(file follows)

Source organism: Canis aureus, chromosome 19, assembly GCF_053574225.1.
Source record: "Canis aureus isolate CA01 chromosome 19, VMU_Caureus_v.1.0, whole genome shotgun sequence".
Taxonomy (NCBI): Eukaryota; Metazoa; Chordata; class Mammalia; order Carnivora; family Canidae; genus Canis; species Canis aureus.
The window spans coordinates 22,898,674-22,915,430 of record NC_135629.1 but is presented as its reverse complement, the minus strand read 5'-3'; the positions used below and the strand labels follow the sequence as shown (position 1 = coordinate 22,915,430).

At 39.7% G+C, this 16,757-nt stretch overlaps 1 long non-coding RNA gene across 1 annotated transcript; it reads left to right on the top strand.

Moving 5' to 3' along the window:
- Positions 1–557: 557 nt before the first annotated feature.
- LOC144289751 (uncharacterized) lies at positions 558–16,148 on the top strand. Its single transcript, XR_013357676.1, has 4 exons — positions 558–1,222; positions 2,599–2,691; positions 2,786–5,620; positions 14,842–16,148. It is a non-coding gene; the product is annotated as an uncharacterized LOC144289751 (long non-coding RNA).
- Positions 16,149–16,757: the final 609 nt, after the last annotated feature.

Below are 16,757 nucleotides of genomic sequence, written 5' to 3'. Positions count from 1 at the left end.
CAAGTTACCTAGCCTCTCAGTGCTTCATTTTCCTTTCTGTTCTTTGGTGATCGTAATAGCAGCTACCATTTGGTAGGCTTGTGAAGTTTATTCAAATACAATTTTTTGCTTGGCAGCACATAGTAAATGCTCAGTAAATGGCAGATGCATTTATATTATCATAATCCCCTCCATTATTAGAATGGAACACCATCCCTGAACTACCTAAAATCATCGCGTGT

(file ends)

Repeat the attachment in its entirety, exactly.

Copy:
Source organism: Canis aureus, chromosome 19, assembly GCF_053574225.1.
Source record: "Canis aureus isolate CA01 chromosome 19, VMU_Caureus_v.1.0, whole genome shotgun sequence".
Taxonomy (NCBI): Eukaryota; Metazoa; Chordata; class Mammalia; order Carnivora; family Canidae; genus Canis; species Canis aureus.
The window spans coordinates 22,898,674-22,915,430 of record NC_135629.1 but is presented as its reverse complement, the minus strand read 5'-3'; the positions used below and the strand labels follow the sequence as shown (position 1 = coordinate 22,915,430).

At 39.7% G+C, this 16,757-nt stretch overlaps 1 long non-coding RNA gene across 1 annotated transcript; it reads left to right on the top strand.

Moving 5' to 3' along the window:
- Positions 1–557: 557 nt before the first annotated feature.
- LOC144289751 (uncharacterized) lies at positions 558–16,148 on the top strand. Its single transcript, XR_013357676.1, has 4 exons — positions 558–1,222; positions 2,599–2,691; positions 2,786–5,620; positions 14,842–16,148. It is a non-coding gene; the product is annotated as an uncharacterized LOC144289751 (long non-coding RNA).
- Positions 16,149–16,757: the final 609 nt, after the last annotated feature.

Below are 16,757 nucleotides of genomic sequence, written 5' to 3'. Positions count from 1 at the left end.
CAAGTTACCTAGCCTCTCAGTGCTTCATTTTCCTTTCTGTTCTTTGGTGATCGTAATAGCAGCTACCATTTGGTAGGCTTGTGAAGTTTATTCAAATACAATTTTTTGCTTGGCAGCACATAGTAAATGCTCAGTAAATGGCAGATGCATTTATATTATCATAATCCCCTCCATTATTAGAATGGAACACCATCCCTGAACTACCTAAAATCATCGCGTGT